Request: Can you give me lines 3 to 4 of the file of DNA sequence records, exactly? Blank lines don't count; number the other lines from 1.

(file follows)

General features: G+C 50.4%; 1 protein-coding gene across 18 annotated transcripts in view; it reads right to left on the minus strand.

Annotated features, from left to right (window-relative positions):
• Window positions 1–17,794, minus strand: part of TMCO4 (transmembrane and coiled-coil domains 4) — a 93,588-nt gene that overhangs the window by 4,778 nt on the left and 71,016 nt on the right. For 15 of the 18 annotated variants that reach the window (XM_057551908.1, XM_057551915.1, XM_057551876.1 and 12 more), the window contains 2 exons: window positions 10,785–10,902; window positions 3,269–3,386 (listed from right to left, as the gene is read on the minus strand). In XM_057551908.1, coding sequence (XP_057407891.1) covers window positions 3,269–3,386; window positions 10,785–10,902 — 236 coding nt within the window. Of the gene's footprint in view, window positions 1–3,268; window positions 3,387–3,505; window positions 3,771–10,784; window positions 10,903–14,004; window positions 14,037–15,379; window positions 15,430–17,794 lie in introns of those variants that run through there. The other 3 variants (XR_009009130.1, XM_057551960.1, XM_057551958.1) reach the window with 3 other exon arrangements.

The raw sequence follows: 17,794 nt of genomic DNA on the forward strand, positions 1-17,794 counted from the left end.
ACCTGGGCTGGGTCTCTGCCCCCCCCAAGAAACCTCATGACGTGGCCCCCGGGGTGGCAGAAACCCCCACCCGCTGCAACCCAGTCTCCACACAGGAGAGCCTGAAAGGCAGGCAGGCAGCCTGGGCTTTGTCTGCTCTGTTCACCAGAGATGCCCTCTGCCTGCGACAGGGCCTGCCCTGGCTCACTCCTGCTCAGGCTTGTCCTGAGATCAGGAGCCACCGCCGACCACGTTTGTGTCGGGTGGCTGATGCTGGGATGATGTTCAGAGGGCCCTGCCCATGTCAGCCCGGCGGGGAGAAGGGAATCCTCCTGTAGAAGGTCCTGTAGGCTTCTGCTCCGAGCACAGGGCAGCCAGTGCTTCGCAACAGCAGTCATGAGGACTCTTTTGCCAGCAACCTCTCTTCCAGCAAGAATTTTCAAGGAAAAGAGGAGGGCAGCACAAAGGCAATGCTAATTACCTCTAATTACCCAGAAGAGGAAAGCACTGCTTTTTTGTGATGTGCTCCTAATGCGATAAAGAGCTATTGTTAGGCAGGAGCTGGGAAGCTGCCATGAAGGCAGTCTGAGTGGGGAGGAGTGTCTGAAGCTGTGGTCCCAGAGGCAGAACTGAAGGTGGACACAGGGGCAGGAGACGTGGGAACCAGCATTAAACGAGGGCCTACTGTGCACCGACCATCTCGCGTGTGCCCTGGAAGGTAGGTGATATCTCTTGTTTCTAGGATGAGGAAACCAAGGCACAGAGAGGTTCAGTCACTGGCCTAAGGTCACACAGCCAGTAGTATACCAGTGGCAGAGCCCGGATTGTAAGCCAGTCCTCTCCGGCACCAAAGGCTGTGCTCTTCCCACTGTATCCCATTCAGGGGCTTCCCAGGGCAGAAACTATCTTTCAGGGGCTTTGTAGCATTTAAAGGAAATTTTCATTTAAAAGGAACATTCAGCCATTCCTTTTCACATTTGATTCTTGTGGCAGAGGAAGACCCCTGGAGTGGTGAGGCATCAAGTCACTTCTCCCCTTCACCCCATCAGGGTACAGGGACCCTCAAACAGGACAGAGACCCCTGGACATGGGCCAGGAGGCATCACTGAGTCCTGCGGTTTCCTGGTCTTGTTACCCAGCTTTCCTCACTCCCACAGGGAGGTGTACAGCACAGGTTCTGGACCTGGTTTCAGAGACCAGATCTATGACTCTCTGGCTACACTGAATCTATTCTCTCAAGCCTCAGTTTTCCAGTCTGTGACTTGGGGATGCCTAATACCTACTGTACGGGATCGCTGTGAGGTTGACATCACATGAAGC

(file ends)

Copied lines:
• Window positions 1–17,794, minus strand: part of TMCO4 (transmembrane and coiled-coil domains 4) — a 93,588-nt gene that overhangs the window by 4,778 nt on the left and 71,016 nt on the right. For 15 of the 18 annotated variants that reach the window (XM_057551908.1, XM_057551915.1, XM_057551876.1 and 12 more), the window contains 2 exons: window positions 10,785–10,902; window positions 3,269–3,386 (listed from right to left, as the gene is read on the minus strand). In XM_057551908.1, coding sequence (XP_057407891.1) covers window positions 3,269–3,386; window positions 10,785–10,902 — 236 coding nt within the window. Of the gene's footprint in view, window positions 1–3,268; window positions 3,387–3,505; window positions 3,771–10,784; window positions 10,903–14,004; window positions 14,037–15,379; window positions 15,430–17,794 lie in introns of those variants that run through there. The other 3 variants (XR_009009130.1, XM_057551960.1, XM_057551958.1) reach the window with 3 other exon arrangements.

The raw sequence follows: 17,794 nt of genomic DNA on the forward strand, positions 1-17,794 counted from the left end.